seems to have hit upon a structure that is well-suited to very large global corporations.
The history of the automotive industry shows an ebb and flow of philosophies on how to run an auto maker.
Often, what was considered the best way in one era is rejected as woefully inadequate in another. But it reminds me of what they say in the fashion industry: “Hang on to your old suits because they’re going to come back in style.” I think the same could be about to happen with corporate structures.
Until quite recently, vertical integration was considered the key to success. Making parts and components in-house was viewed as a sure-fire way to achieve the lowest costs. Today, most auto makers have outsourced 70% of the value of a car in order to cut costs.
In the past, decentralized operations were considered the key to innovation because this structure allowed more freedom to experiment with new processes. Today’s managers seem to prefer centralized operations that facilitate the company-wide adoption of common practices.
Traditionally, companies modeled themselves after the military with a clear-cut, top-down, command-and-control system. Today, matrix management is considered the best way to eliminate redundancy.
But it may be time to revisit some of the practices of the past.
For example, back in 1932, in the depths of the Great Depression, Alfred Sloan, arguably’ greatest chairman, came under enormous pressure to start consolidating operations to cut costs. Sloan was reluctant to do so, convinced that decentralized operations were the best way to run GM.
But due to the economic calamity of the time, he was persuaded to consolidate Buick, Oldsmobile and Pontiac into one operation. It was known as B-O-P, and sure enough, it did help the company cut costs.
Even so, Sloan was not happy with the arrangement. He was concerned that Buick, Oldsmobile and Pontiac cars would start to look too much alike because they all were coming out of the same organization. So the very next year, Sloan dismantled B-O-P and went back to having each operate autonomously.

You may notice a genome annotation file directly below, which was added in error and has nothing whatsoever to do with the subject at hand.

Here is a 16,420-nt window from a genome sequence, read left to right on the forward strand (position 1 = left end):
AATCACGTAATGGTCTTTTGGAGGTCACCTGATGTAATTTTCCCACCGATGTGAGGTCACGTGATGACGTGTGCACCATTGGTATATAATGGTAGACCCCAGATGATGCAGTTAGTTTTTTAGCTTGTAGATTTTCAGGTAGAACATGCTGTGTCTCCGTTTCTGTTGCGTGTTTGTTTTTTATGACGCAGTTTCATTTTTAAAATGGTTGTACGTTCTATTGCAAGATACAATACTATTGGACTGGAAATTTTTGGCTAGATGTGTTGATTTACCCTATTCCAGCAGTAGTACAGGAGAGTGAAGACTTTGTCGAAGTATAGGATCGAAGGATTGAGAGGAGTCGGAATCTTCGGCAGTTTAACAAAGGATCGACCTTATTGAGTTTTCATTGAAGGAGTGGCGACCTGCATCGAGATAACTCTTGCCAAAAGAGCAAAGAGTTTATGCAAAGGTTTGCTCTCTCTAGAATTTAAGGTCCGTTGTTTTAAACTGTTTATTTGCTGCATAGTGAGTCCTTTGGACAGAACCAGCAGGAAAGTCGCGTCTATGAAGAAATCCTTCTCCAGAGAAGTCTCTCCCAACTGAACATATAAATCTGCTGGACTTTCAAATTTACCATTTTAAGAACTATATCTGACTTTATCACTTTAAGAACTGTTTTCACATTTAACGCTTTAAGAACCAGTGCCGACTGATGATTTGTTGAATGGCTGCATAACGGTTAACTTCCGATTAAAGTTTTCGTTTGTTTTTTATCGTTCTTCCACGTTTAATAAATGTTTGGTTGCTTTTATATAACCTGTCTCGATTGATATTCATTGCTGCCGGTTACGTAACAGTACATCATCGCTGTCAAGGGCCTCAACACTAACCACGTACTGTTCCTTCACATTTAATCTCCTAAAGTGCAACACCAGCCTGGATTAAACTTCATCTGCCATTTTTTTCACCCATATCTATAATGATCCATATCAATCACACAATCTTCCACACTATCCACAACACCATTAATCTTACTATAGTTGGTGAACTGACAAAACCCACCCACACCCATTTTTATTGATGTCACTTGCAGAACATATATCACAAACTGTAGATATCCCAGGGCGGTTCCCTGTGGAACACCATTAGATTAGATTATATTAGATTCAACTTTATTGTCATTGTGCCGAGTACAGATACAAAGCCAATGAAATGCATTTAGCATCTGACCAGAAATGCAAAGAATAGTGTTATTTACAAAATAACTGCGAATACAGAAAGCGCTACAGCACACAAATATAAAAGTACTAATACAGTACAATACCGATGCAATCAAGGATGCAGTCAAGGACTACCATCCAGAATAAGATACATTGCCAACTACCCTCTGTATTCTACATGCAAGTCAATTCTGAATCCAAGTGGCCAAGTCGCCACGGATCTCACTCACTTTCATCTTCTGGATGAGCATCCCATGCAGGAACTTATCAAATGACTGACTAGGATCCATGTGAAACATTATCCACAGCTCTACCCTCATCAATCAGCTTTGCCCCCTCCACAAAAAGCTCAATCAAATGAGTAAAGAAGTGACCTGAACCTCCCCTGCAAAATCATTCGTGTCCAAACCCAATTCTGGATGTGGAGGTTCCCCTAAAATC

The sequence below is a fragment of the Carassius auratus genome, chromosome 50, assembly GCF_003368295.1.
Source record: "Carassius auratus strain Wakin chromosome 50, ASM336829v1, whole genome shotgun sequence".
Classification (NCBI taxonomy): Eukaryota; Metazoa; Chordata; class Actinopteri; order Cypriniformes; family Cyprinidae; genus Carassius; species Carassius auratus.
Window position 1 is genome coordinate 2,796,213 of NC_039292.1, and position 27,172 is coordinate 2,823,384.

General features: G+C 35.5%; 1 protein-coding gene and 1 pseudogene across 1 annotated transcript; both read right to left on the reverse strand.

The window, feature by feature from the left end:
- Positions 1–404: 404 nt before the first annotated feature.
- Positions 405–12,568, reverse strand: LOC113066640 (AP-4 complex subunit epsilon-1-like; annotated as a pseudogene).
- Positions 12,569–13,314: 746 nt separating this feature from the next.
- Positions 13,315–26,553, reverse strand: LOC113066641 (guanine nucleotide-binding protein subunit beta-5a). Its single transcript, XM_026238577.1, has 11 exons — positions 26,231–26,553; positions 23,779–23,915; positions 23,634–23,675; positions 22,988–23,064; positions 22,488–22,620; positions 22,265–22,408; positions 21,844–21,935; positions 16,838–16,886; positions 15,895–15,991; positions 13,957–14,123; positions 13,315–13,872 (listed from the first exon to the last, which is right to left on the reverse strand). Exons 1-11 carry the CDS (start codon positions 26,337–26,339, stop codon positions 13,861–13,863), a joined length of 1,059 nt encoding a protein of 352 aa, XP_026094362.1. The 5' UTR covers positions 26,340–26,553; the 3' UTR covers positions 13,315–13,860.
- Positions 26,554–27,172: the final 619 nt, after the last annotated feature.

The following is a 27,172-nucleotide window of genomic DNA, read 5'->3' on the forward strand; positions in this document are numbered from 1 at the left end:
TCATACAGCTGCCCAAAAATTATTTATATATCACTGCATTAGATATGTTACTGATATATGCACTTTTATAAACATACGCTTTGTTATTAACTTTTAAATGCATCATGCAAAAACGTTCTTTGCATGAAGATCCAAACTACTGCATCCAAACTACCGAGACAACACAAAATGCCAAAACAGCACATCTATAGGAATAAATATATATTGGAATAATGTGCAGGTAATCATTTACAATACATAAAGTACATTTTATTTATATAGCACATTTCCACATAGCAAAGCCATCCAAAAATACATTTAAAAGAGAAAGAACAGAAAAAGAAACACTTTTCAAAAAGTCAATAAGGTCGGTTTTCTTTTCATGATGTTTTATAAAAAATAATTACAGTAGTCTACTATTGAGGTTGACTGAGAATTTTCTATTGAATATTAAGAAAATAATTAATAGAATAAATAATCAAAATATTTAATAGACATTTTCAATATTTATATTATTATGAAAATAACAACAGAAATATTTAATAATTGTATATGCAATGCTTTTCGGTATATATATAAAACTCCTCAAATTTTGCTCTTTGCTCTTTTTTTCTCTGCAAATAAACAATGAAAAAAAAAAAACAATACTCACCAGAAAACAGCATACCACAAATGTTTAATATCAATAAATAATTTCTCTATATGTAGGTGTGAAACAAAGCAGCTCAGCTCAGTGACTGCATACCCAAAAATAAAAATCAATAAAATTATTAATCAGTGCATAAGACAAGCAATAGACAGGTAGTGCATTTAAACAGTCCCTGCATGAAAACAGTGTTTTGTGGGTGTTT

Sloan spent the rest of his career protecting GM’s decentralized structure until he retired in 1956. His influence lasted for years, and GM’s U.S. market share peaked in 1962 at an incredible 51%.
But in 1965, the company began its move toward centralized operations with the creation of theAssembly Division.
Twenty years after that, with the 1984 reorganization under then-chairman Roger Smith, GM completely dismantled Sloan’s decentralized approach. History shows that single event marks the start of GM’s precipitous decline in share, which now is about 18%. Further restructuring has consolidated operations even more, especially on a global basis.
Meanwhile, thegroup seems to have adopted a lot of Sloan’s thinking, whether by plan or happenstance. VW is more vertically integrated than other auto makers and treats its brands as stand-alone companies, with great autonomy in design, engineering, manufacturing and marketing. Even though this approach means VW needs to employ far more people than anyone else, it also generates far bigger profits.
There’s a lesson here.seems to have hit upon a structure that is well-suited to very large global corporations. It provides a great balance between corporate control and individual initiative and fits nicely into the science of complex adaptive systems that’s such a hot topic in so many business schools today.
Will VW’s success trigger other auto makers to follow its example? Will we come full circle to Sloan’s philosophy? If VW keeps out-earning all of its competitors by a wide margin, it’s hard to see how they can ignore the German juggernaut’s ability to make so much money.
The bottom line: It’s worth looking back to see where we’ve come from because the history of the automotive industry is replete with examples of how to solve today’s problems.
John McElroy is editorial director of Blue Sky Productions and producer of “Autoline” for WTVS-Channel 56, Detroit, and “Autoline Daily,” the online video newscast.